Firbank's humour might be said to be a by-product of his style: the fun lies not so much in the jokes themselves (they are often rather feeble) as in the form and cadence of a sentence, or in the choice of some surprising or in-congruous epithet. He is at his best in his dialogue which, though as stylized as that of I. Compton Burnett, contrives also to catch the exact tones and modulations of real speech. The talk in a Firbank novel, perhaps one should add, performs no such pedestrian function as furthering the plot, or even (in most cases) of characterising the respective speakers, who as often as not have a way of speaking wildly out of character. Their conversation tends to be the merest gossip, yet full of strange overtones, half-hints and sly implications. Here (in Vainglory) two women are discussing a new curate:
'Probably a creature with a whole gruesome family?' she indirectly enquired.
'Unhappily he's only just left Oxford.'
'Ah, handsome, then, I hope.'
'On the contrary, he's like one of those cherubs one sees on eighteenth-century fonts with their mouths stuffed with cake.'
'And he wears glasses.'
'But he takes them off sometimes?'
'That's just what I don't know.'
This passage, even though read in isolation, might serve as a test of Firbank's capacity to make one laugh: if one doesn't find it funny (and many people do not), one is not likely to enjoy Firbank's work as a whole. Note, incidentally, the characteristic use of italics to give an equivocal emphasis to a perfectly ordinary remark: a device which has been borrowed by Evelyn Laugh, who in his earlier novels was much influenced by Firbank. Also, though seldom overtly indecent, Firbank is a master of bawdy innuendo, and can suggest, by a mere verbal echo or by a row of dots, the most outrageous obscenities, while ostensibly expressing himself with perfect propriety.
Though hardly a literary innovator on the scale of Joyce, Firbank did nonetheless break new ground as a novelist: quite apart from idiosyncrasies of style, the construction of his books is also strikingly original. Abandoning the traditional mode of direct narrative, he employed a method akin to cinematic montage, switching abruptly from scene to scene, and ruthlessly omitting all those introductory or explanatory passages which earlier novelists had thought necessary for the convenience of the reader. This technique of 'cutting', though today (owing partly, perhaps, to Firbank) it has become almost a commonplace in the writing of fiction, was decidedly a novelty forty-five years ago, and the opening sentences of Vainglory may well have seemed bewildering to the average reader who picked it up in 1915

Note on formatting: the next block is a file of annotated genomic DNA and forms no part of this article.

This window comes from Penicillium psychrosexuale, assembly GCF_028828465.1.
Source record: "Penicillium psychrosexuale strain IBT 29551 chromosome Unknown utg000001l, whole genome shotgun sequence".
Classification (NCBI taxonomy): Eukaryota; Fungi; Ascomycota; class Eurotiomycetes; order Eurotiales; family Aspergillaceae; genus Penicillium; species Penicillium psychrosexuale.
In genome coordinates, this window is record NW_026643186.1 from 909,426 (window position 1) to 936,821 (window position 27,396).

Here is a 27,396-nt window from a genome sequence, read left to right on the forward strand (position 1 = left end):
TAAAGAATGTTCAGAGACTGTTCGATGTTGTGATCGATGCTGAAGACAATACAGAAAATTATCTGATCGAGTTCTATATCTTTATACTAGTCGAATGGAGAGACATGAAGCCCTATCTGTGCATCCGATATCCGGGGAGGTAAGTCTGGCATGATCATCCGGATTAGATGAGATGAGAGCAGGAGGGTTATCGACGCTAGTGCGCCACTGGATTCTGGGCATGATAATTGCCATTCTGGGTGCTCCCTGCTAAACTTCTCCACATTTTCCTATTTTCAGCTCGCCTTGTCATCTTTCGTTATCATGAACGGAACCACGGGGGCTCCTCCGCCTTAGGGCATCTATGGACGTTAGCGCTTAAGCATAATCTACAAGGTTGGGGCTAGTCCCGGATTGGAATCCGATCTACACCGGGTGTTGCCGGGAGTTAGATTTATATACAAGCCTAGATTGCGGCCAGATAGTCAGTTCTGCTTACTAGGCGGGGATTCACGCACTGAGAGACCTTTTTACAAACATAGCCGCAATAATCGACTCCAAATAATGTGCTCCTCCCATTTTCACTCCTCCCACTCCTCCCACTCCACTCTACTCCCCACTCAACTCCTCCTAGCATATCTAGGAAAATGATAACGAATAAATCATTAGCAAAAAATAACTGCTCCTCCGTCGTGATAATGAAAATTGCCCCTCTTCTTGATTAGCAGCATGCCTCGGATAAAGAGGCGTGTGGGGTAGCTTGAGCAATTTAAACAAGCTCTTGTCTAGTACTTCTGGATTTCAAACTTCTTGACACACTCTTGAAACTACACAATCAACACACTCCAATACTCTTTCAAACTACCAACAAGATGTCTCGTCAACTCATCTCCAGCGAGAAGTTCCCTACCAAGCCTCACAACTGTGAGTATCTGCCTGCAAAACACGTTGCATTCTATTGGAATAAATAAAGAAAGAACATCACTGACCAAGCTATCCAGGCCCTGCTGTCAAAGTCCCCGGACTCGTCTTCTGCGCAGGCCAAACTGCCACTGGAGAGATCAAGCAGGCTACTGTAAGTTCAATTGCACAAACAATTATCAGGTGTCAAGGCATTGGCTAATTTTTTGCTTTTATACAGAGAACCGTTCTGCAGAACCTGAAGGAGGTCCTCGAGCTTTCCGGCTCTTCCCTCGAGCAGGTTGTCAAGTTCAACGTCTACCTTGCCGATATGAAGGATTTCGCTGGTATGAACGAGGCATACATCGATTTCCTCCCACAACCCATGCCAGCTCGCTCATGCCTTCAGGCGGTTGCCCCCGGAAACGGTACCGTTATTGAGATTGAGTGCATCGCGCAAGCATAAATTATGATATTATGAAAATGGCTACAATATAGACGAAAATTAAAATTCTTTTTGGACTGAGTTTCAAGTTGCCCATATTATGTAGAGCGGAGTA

'And, then, oh yes! Atalanta is getting too pronounced.' She spoke lightly, leaning back a little in her deep armchair. It was the end of a somewhat lively review.
On such a languid afternoon how hard it seemed to bear a cross! Pleasant to tilt it a little — lean it for an instant against somebody else.... Her listener waved her handkerchief expressively. She felt, just then, it was safer not to speak....
On a dark canvas screen were grouped some inconceivably delicate Persian miniatures.
She bent towards them. 'Oh, what gems!'
And so on, and so forth: only gradually and by a series of inferences does one learn, during that first chapter, who is speaking to whom, what they are all talking about, where they live, etc. The reader, in fact, is in the position of one who finds himself at some party at which the guests, all unknown to him, are gossiping about private topics to whose nature he has no clue; nor does the host (in the person of the narrator) make any but the most perfunctory efforts to enlighten him. In time, however, one becomes accustomed to Firbank's oblique method of presentation; one's fellow-guests no longer seem strangers, one learns their names and their habits, and the flood of gossip becomes suddenly intelligible.